A Staggered Concrete Home in Argentina Nestles in the Woods
It was a daring feat—applied in any other fashion, the thorough use of concrete in a home might feel oppressive, but at Casa Bosque by Besonías Almeida Arquitectos, it’s sublime.
Set on the dunes of the Argentine coast some 200 miles from Buenos Aires, Casa Bosque—which translates to "Forest Home"—doesn’t just rest on the earth; it is steeped in it. Nestled in a dense, ancient forest, the home’s texture and palette are harmonious with its natural surroundings.
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"The construction coexists with its environment in the friendliest way," says María Victoria Besonías, principal at Besonías Almeida Arquitectos. "This is why the house accompanies, without any modification, the natural slope of the dunes, while pretending not to be resting."
That slope is more than six feet, and in respecting the land, Besonías accommodated the pitch by way of three staggered volumes, giving rise to the formation of small courtyards that become an organic extension of the home.
To achieve this, the siting was rotated to align the main axis north-south, which resulted in two well-differentiated facades. To the east is street exposure; to the west, dense forestation.
"The main challenge was to ensure that the facade did not create dark interiors," says Besonías. To ensure privacy while letting in light, the architects used controlled openings on one side and exposure on the other, inviting in its natural surrounding landscape, interspersed with a series of courtyards. "With the proposed interior courtyards, not only was it possible to provide additional light, but also to recreate a new landscape of minimal scale," she says.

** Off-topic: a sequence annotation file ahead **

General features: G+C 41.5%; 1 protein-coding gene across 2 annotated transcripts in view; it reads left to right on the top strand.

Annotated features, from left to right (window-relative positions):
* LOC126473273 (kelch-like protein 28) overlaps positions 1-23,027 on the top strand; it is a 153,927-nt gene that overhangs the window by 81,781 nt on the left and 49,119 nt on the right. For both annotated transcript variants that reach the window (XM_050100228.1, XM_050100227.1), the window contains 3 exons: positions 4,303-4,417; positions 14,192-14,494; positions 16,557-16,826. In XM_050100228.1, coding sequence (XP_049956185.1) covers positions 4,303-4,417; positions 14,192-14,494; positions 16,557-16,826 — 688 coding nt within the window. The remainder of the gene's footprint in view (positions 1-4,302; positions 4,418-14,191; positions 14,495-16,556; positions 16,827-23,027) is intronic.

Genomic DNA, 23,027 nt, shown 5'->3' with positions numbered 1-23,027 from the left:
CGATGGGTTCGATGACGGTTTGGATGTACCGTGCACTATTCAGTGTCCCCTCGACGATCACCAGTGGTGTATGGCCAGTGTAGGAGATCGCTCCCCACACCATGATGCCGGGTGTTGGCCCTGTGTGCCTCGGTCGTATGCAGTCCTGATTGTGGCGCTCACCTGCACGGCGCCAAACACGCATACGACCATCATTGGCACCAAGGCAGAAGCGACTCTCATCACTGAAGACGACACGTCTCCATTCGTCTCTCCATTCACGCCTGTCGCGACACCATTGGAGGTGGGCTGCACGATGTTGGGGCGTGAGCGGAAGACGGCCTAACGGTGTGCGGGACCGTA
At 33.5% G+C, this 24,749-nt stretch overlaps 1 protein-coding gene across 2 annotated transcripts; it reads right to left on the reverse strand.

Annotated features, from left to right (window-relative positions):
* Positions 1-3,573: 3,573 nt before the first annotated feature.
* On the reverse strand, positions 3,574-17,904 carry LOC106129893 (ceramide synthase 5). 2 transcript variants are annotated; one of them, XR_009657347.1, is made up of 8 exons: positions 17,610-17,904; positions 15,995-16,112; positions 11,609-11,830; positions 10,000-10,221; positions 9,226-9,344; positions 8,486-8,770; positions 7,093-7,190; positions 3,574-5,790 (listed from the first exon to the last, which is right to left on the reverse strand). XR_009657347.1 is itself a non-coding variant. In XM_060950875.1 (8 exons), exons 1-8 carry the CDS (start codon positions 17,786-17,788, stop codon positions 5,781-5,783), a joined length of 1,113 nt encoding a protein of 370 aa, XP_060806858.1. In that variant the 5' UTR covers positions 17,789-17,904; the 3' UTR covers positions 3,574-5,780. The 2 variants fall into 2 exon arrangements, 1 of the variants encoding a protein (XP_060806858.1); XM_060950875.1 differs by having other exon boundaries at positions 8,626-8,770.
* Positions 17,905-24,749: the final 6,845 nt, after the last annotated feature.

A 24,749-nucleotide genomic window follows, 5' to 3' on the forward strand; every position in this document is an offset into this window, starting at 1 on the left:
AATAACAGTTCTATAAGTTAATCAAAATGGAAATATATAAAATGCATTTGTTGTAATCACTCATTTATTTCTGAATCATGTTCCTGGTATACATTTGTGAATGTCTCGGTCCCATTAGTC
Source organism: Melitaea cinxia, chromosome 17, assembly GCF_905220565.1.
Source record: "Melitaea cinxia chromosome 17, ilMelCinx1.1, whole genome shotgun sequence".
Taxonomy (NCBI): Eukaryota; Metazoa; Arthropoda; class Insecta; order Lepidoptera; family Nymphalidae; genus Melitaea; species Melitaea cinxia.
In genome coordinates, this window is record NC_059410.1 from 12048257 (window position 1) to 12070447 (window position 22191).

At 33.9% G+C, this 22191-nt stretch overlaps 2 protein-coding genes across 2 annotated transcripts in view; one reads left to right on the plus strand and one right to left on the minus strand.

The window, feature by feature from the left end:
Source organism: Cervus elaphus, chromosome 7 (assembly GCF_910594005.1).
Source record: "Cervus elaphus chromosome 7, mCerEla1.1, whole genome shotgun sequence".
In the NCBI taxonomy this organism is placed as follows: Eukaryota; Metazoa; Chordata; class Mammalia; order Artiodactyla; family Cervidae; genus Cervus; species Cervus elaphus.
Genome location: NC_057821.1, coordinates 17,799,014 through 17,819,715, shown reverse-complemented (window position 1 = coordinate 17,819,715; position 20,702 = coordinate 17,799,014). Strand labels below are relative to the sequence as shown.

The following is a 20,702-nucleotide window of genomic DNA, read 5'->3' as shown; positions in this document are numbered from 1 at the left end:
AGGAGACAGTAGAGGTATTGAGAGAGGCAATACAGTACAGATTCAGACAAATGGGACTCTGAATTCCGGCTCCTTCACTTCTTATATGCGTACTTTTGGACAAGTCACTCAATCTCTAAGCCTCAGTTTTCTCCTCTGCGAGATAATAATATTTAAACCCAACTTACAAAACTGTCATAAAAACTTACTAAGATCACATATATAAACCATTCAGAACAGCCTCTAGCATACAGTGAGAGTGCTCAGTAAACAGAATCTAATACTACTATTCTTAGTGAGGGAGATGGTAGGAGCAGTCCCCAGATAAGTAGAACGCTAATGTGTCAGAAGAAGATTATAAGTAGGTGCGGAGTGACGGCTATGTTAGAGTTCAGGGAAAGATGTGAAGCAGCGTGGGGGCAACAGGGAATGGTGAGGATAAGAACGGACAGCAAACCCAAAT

Both inside and out, concrete and glass permeate the home as a way to respond to the formal, structural, functional, finishing, and maintenance issues. And it works.
"The expressive quality of the concrete and its properties of resistance and impermeability made any type of surface finish unnecessary, achieving also a low cost of execution in the finishing and future maintenance," says Besonías. The reinforced concrete, made with wooden slab formwork, creates a "forceful and discreet presence, allowing the work to express itself in harmony with the forest."
But the project serves more than achieving balance with its surroundings; it had a clearly defined program to produce, including generous meeting space, a visually integrated kitchen, two bedrooms, a living area that could be converted to a guest room, and an expansive terrace. Besonías incorporated it all into an open floor plan of 1,600 square feet, the north end a significant, covered patio serving as an extended living room to distant vistas. Yet it’s not the only part of the home with views.
"The most interesting aspect of this project is the spatial richness achieved with the incorporation of the interior courtyards," says Besonías. "These small, open spaces are added to the adjoining rooms, giving a feeling of greater spaciousness and a changing atmosphere due to the effects produced by the light entering through them—the multiple reflections on the panes of glass and the vegetation that develops there. They also offer a view of the sky and the surrounding grove from the most varied angles of the plan."
While concrete of this scale might feel cold, Besonías created warmth by looking to the land. From the courtyards to the views and the sloped dune it embraces, Casa Bosque is more than a home in a forest. It is part of a privileged landscape—which Besonías gave the respect it deserves.